The latest news from the world of
electric cars can't be good for EV battery makers.
First, there was Toyota Motor Corp.'s recent announcement that
it will cut its sales targets for the all-electric eQ city car
in the coming year. In truth, Toyota's planned sales numbers for
the eQ had already been miniscule, but the remarks that
accompanied the announcement were the real problem. According to
an article from Reuters.com, the giant automaker
admitted it had misread the ability of battery technology to
meet consumer demands.
"The current capabilities of electric vehicles do not meet
society's needs, whether it may be the distance the cars can run,
or the costs, or how it takes a long time to charge," said Takeshi
Uchiyamada, Toyota's vice chairman, in the Reuters story.
Then there was the September report from the non-partisan
Congressional Budget Office (CBO), which questioned the value of
tax credits for electric vehicles. The report, titled "Effects of Federal Tax
Credits for the Purchase of Electric Vehicles," took special aim
at pure electric cars with big batteries.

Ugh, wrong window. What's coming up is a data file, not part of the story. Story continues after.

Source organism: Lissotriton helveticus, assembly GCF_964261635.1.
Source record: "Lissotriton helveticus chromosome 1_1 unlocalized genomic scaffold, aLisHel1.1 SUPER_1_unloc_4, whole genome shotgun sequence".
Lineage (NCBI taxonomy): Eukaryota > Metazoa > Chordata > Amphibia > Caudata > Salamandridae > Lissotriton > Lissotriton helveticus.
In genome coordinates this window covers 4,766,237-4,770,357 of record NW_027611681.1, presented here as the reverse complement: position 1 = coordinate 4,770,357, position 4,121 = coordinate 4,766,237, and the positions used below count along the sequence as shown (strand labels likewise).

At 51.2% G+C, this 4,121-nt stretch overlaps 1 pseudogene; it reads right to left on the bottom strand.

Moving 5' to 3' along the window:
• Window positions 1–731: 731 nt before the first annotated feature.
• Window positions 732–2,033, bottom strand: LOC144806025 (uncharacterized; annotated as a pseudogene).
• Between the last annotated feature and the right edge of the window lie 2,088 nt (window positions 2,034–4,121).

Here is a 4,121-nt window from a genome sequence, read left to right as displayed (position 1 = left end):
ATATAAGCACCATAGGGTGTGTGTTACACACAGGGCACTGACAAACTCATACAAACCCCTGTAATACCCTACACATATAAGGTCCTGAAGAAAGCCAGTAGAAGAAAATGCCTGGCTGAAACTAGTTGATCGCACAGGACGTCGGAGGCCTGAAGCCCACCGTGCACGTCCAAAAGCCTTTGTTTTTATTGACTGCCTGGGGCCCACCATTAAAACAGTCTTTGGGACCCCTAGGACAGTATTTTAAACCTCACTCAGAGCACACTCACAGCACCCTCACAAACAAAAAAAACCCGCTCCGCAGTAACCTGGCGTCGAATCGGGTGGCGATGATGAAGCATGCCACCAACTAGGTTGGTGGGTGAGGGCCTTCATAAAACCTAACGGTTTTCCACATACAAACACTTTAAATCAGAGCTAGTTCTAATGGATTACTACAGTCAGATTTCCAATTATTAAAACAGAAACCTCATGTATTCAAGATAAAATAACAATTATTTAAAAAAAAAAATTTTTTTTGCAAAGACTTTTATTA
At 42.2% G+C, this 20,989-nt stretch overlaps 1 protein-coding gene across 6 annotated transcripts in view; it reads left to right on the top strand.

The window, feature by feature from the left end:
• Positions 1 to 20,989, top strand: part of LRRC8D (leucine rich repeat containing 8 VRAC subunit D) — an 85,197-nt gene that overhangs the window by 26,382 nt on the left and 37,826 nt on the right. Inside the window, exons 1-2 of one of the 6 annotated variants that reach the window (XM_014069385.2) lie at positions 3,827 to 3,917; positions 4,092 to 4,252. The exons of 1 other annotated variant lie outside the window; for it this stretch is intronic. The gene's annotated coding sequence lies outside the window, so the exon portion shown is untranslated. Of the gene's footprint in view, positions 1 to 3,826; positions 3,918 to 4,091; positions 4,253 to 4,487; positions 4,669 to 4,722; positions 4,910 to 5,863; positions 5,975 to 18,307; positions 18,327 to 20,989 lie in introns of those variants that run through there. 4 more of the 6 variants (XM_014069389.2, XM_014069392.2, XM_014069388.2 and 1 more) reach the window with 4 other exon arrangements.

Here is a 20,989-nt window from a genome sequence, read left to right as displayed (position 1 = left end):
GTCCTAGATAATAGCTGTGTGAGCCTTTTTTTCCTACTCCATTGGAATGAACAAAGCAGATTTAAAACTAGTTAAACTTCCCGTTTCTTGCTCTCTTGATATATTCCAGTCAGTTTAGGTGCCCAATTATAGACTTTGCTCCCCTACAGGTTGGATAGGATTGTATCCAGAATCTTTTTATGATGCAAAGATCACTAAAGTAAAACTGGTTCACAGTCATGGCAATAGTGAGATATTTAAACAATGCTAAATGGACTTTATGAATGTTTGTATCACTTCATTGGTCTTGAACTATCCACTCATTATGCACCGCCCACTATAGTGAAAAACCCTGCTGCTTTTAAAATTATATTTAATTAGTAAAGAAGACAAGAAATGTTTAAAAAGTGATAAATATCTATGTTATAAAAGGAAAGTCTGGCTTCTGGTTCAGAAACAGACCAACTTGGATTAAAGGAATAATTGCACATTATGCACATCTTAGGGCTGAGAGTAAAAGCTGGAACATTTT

"Assuming that everything else is equal, the larger an electric
vehicle's battery capacity, the greater its cost disadvantage
relative to conventional vehicles -- and the larger the tax credit
needed to make it cost competitive," the report stated.
"Conversely, electric vehicles with small batteries are more
Finally, there were the recent stories about the Nissan Leaf
and Tesla Model S. Articles from greecarreports.com chronicled
an ongoing battle between Nissan and some owners of its Leaf
electric cars, as a result of those owners complaining that
their batteries were suffering from premature range loss in hot
climates. Meanwhile, a story in The Wall Street Journal
suggested that Tesla Motors Inc., which makes electric cars with
giant lithium-ion battery packs, warned investors that it is
cutting its revenue targets for 2012 because it has fallen
behind its production goals for the Model S electric car.
Some of this could be written off to the media's over-zealous,
microscopic examination of the electric car business, of course.
But not all. You can't blame the media when the sales figures of
electric cars are so disturbingly low. The Leaf is a case in
point: Nissan sold only 395 Leafs in June, followed by 685 in
July, according to greencarreports.com.